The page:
It has been over fifty years since Roger Brown and Albert Gilman published their classic article "The pronouns of power and solidarity" (American Anthropologist 4/6:24-39, 1960), analyzing what they called the T/V distinction. The letters refer not to a device on which one views reality shows, NOVA, soap operas, etc., but to the familiar (T for Latin or French tu) vs. formal (V for Latin vos/French vous) pronouns used to address someone. To oversimplify somewhat, reciprocal T expresses solidarity, and reciprocal V may also do so; non-reciprocal usage — using V to someone with superior status and receiving T from that person, or vice versa to someone of inferior status — expresses what Brown & Gilman called the power semantic. English, of course, can't express this difference with pronouns, because our only second person pronoun in general usage is you. But English does have address forms that capture the basic social distinction: reciprocal first-name (or sometimes last-name) usage for the solidarity semantic, non-reciprocal first-name vs. title plus last name for the power semantic. So, for instance, my formidable sixth-grade music teacher called me Sally, and I called her Miss Boe. Anything else would have been unthinkable.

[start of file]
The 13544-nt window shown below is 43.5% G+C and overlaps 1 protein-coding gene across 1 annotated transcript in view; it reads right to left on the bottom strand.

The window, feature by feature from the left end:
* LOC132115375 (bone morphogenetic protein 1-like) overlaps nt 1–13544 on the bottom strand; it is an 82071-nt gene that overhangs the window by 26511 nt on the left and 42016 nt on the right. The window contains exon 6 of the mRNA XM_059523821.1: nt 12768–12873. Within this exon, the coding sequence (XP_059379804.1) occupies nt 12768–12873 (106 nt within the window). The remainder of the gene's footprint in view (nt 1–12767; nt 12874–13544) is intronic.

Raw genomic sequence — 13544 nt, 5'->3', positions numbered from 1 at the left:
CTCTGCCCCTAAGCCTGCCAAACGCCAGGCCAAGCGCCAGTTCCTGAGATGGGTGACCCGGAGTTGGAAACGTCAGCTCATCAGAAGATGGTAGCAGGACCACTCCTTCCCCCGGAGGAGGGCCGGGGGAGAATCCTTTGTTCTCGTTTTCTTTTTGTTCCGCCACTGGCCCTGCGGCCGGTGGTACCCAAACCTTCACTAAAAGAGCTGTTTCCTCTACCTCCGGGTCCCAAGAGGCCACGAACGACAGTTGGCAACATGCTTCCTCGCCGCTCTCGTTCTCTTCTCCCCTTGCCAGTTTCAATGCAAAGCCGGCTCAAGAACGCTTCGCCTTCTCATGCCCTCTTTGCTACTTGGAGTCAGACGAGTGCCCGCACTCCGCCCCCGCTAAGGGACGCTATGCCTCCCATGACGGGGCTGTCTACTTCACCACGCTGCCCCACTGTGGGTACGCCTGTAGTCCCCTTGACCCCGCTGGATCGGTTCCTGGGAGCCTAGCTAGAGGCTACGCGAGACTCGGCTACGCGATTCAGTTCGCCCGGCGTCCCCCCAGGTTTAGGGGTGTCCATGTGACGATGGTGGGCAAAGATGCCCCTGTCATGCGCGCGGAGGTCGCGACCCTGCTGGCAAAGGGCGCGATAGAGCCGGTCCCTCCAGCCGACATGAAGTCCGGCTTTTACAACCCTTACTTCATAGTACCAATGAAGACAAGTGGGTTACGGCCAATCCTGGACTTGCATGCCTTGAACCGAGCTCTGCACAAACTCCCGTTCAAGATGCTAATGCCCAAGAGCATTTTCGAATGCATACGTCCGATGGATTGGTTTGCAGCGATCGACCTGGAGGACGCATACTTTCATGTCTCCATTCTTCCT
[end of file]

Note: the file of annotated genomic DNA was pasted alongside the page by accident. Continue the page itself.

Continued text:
All this is very old news. But I just ran across an interesting example in a terrific book I've been reading — David Halberstam's last book, The Coldest Winter: America and the Korean War.
Read the rest of this entry »